This applies too when those verbs are derived into nouns using the suffix -ement:
- amoncellement → amoncèlement (pile)
Past participle agreement
- je les ai laissés partir → je les ai laissé partir (I let them go)
This is an alleged simplification of the rules governing the agreement as applied to a past participle followed by an infinitive. The participle fait already followed an identical rule.
Many phenomena were considered as "anomalies" and thus "corrected". Some "families" of words from the same root showing inconsistent spellings were uniformised on the model of the most usual word in the "family".
- imbécillité → imbécilité (idiocy)
Very daringly, this rule was also extended to suffixes in two cases, actually changing them into totally different morphemes altogether:
- cuissot → cuisseau (haunch)
- levraut → levreau (leveret)
Isolated words were adjusted to follow older reform where they had been omitted:
- douceâtre → douçâtre (sickly sweet)
- oignon → ognon (onion)
Lastly, some words have simply seen their spelling simplified, or fixed when it was uncertain:
- pagaïe/pagaille/pagaye → pagaille (mess)
- punch → ponch (punch – to drink)
Those "rectifications" were supposed to be applied beginning in 1991 but, following a period of agitation and the publication of many books such as the Union of copy editors' attacking new rules one by one, André Goosse 's defending them, or Josette Rey-Debove 's accepting a few (that have been added, as alternative spellings, to Le Robert ), they appear to have become a dead letter.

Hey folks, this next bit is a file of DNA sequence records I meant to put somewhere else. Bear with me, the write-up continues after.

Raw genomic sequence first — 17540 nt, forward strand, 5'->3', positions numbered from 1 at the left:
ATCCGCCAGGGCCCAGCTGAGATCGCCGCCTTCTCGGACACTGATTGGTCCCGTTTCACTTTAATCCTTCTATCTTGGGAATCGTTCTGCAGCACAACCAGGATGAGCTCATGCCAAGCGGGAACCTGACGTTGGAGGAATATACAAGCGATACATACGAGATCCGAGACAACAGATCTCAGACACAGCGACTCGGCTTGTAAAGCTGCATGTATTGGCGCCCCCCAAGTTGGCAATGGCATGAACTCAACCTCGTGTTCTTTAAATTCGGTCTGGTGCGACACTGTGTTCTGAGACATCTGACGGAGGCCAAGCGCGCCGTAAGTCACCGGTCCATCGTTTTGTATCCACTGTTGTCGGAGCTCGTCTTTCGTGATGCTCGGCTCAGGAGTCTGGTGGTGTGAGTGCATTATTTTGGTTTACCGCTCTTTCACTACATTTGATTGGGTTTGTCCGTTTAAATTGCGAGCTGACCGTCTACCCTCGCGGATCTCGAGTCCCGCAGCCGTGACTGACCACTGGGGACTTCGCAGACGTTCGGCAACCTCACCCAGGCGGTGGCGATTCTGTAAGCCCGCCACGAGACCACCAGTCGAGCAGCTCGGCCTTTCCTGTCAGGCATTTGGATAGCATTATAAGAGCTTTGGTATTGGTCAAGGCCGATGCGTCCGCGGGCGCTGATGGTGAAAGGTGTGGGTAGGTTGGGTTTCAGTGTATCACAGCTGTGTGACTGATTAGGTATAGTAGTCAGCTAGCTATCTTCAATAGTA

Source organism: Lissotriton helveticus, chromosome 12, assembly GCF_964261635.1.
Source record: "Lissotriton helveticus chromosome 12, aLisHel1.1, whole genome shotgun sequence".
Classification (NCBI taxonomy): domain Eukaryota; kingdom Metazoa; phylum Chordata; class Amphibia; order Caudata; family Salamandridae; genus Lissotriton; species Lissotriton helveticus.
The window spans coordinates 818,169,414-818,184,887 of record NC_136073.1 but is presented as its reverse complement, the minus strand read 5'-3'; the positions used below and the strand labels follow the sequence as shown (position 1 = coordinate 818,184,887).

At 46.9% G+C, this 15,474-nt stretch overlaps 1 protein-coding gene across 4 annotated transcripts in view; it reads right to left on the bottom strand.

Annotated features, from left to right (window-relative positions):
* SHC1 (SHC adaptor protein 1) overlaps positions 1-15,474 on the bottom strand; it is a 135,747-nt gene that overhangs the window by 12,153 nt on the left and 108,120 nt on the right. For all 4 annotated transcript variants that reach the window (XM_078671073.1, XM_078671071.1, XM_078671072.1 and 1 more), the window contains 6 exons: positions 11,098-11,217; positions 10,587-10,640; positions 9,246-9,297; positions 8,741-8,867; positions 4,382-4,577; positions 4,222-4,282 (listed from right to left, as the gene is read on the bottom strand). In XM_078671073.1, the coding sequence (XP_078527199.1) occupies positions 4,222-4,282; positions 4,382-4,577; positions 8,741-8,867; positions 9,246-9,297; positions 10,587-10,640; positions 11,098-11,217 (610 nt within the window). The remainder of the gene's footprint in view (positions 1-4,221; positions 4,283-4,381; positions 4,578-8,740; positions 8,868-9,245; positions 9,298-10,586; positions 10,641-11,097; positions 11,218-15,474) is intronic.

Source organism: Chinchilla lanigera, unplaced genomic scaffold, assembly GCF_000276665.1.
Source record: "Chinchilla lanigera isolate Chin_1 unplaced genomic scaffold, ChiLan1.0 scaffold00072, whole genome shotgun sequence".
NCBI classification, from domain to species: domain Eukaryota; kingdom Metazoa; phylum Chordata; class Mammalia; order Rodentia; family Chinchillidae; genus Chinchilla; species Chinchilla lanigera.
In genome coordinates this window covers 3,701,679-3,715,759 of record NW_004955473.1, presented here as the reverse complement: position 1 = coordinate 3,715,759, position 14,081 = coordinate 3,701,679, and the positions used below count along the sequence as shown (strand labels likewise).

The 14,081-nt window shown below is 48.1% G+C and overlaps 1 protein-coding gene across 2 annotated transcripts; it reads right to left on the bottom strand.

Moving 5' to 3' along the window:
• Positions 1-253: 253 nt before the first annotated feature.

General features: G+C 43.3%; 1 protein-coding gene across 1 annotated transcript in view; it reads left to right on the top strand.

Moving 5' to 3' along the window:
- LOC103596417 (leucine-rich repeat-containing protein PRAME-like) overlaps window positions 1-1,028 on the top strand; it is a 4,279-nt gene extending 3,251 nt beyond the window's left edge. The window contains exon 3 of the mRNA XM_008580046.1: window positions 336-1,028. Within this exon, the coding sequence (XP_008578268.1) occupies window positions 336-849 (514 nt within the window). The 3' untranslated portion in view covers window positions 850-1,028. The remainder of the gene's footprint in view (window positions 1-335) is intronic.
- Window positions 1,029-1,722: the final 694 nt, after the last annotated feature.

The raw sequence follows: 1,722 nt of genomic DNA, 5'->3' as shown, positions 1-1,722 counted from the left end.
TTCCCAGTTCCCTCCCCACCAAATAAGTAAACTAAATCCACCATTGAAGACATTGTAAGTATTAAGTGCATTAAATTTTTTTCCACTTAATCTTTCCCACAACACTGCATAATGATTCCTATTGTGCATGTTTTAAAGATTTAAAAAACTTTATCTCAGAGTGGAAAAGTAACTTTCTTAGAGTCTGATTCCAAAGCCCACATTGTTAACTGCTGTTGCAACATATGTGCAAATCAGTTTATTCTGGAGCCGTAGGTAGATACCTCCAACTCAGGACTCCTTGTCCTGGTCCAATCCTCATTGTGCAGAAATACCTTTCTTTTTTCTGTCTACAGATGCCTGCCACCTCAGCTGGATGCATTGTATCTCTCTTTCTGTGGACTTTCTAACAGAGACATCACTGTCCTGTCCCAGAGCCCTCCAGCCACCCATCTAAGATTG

Officially, the French, including public workers, are free for an undetermined length of time to use the new spellings or not. New spellings cannot be considered errors.
In Quebec the French Language Commission, that was reluctant at first to apply what it prefers naming the "modernisation", because of the opposition it received in France, announced that they were now applying its rules to new borrowings and neologisms.
- http://www.orthographe-recommandee.info/ (in French)